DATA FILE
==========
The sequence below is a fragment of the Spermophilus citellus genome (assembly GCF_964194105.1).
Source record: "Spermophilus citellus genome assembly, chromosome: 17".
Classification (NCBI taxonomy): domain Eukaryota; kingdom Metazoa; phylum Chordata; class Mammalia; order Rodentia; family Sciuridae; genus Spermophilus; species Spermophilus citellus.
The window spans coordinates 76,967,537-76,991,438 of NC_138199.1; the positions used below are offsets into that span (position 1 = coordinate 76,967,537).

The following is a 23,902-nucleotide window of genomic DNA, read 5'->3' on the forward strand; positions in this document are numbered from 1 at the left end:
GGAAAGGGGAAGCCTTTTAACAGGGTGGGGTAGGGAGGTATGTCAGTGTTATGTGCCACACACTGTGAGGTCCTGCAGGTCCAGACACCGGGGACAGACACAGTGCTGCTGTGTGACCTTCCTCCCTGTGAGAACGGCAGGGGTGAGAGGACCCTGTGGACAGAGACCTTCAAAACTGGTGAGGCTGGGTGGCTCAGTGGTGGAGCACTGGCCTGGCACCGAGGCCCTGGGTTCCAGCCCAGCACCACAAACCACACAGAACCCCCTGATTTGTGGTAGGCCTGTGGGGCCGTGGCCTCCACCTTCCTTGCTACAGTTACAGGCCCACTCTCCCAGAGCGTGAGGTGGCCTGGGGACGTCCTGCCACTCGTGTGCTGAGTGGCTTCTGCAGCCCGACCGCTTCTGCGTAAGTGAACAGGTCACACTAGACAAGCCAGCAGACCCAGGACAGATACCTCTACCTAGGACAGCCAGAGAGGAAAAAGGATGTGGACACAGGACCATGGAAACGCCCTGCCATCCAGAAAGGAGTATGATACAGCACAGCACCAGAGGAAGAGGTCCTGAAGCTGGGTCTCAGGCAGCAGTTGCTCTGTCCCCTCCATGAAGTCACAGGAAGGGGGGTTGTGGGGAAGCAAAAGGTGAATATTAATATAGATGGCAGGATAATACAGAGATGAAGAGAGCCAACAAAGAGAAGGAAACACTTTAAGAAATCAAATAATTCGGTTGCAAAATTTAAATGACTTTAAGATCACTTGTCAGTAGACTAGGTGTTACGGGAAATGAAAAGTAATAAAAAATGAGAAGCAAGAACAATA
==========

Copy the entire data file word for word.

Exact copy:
The sequence below is a fragment of the Spermophilus citellus genome (assembly GCF_964194105.1).
Source record: "Spermophilus citellus genome assembly, chromosome: 17".
Classification (NCBI taxonomy): domain Eukaryota; kingdom Metazoa; phylum Chordata; class Mammalia; order Rodentia; family Sciuridae; genus Spermophilus; species Spermophilus citellus.
The window spans coordinates 76,967,537-76,991,438 of NC_138199.1; the positions used below are offsets into that span (position 1 = coordinate 76,967,537).

The following is a 23,902-nucleotide window of genomic DNA, read 5'->3' on the forward strand; positions in this document are numbered from 1 at the left end:
GGAAAGGGGAAGCCTTTTAACAGGGTGGGGTAGGGAGGTATGTCAGTGTTATGTGCCACACACTGTGAGGTCCTGCAGGTCCAGACACCGGGGACAGACACAGTGCTGCTGTGTGACCTTCCTCCCTGTGAGAACGGCAGGGGTGAGAGGACCCTGTGGACAGAGACCTTCAAAACTGGTGAGGCTGGGTGGCTCAGTGGTGGAGCACTGGCCTGGCACCGAGGCCCTGGGTTCCAGCCCAGCACCACAAACCACACAGAACCCCCTGATTTGTGGTAGGCCTGTGGGGCCGTGGCCTCCACCTTCCTTGCTACAGTTACAGGCCCACTCTCCCAGAGCGTGAGGTGGCCTGGGGACGTCCTGCCACTCGTGTGCTGAGTGGCTTCTGCAGCCCGACCGCTTCTGCGTAAGTGAACAGGTCACACTAGACAAGCCAGCAGACCCAGGACAGATACCTCTACCTAGGACAGCCAGAGAGGAAAAAGGATGTGGACACAGGACCATGGAAACGCCCTGCCATCCAGAAAGGAGTATGATACAGCACAGCACCAGAGGAAGAGGTCCTGAAGCTGGGTCTCAGGCAGCAGTTGCTCTGTCCCCTCCATGAAGTCACAGGAAGGGGGGTTGTGGGGAAGCAAAAGGTGAATATTAATATAGATGGCAGGATAATACAGAGATGAAGAGAGCCAACAAAGAGAAGGAAACACTTTAAGAAATCAAATAATTCGGTTGCAAAATTTAAATGACTTTAAGATCACTTGTCAGTAGACTAGGTGTTACGGGAAATGAAAAGTAATAAAAAATGAGAAGCAAGAACAATA